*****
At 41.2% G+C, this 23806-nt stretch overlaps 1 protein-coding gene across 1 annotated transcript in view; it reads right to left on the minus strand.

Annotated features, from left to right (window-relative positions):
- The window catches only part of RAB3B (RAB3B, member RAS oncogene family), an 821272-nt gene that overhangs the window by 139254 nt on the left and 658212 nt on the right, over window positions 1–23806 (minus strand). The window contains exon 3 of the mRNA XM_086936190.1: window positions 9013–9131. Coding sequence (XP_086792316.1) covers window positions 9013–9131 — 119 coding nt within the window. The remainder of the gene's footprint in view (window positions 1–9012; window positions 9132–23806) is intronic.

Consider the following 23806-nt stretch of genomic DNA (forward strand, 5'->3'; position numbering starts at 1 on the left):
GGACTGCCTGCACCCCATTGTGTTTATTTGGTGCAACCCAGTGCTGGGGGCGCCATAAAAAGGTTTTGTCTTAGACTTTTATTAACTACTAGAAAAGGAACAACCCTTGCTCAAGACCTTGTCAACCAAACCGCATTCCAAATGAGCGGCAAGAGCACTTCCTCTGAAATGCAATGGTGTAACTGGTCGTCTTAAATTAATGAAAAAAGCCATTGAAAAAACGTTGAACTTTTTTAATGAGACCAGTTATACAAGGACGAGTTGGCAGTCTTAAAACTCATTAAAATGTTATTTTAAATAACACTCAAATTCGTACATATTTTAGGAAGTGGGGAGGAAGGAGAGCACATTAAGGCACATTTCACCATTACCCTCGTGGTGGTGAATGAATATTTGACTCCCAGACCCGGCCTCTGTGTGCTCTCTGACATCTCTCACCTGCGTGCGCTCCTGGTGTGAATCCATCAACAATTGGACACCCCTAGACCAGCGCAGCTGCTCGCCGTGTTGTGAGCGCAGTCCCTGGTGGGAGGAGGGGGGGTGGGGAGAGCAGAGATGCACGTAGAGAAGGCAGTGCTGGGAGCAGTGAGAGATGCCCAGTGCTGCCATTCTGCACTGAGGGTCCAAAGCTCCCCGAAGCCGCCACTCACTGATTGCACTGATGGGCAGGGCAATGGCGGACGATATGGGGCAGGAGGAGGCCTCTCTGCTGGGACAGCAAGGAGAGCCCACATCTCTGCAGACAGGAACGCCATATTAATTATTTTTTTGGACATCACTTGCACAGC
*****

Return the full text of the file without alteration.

At 41.2% G+C, this 23806-nt stretch overlaps 1 protein-coding gene across 1 annotated transcript in view; it reads right to left on the minus strand.

Annotated features, from left to right (window-relative positions):
- The window catches only part of RAB3B (RAB3B, member RAS oncogene family), an 821272-nt gene that overhangs the window by 139254 nt on the left and 658212 nt on the right, over window positions 1–23806 (minus strand). The window contains exon 3 of the mRNA XM_086936190.1: window positions 9013–9131. Coding sequence (XP_086792316.1) covers window positions 9013–9131 — 119 coding nt within the window. The remainder of the gene's footprint in view (window positions 1–9012; window positions 9132–23806) is intronic.

Consider the following 23806-nt stretch of genomic DNA (forward strand, 5'->3'; position numbering starts at 1 on the left):
GGACTGCCTGCACCCCATTGTGTTTATTTGGTGCAACCCAGTGCTGGGGGCGCCATAAAAAGGTTTTGTCTTAGACTTTTATTAACTACTAGAAAAGGAACAACCCTTGCTCAAGACCTTGTCAACCAAACCGCATTCCAAATGAGCGGCAAGAGCACTTCCTCTGAAATGCAATGGTGTAACTGGTCGTCTTAAATTAATGAAAAAAGCCATTGAAAAAACGTTGAACTTTTTTAATGAGACCAGTTATACAAGGACGAGTTGGCAGTCTTAAAACTCATTAAAATGTTATTTTAAATAACACTCAAATTCGTACATATTTTAGGAAGTGGGGAGGAAGGAGAGCACATTAAGGCACATTTCACCATTACCCTCGTGGTGGTGAATGAATATTTGACTCCCAGACCCGGCCTCTGTGTGCTCTCTGACATCTCTCACCTGCGTGCGCTCCTGGTGTGAATCCATCAACAATTGGACACCCCTAGACCAGCGCAGCTGCTCGCCGTGTTGTGAGCGCAGTCCCTGGTGGGAGGAGGGGGGGTGGGGAGAGCAGAGATGCACGTAGAGAAGGCAGTGCTGGGAGCAGTGAGAGATGCCCAGTGCTGCCATTCTGCACTGAGGGTCCAAAGCTCCCCGAAGCCGCCACTCACTGATTGCACTGATGGGCAGGGCAATGGCGGACGATATGGGGCAGGAGGAGGCCTCTCTGCTGGGACAGCAAGGAGAGCCCACATCTCTGCAGACAGGAACGCCATATTAATTATTTTTTTGGACATCACTTGCACAGC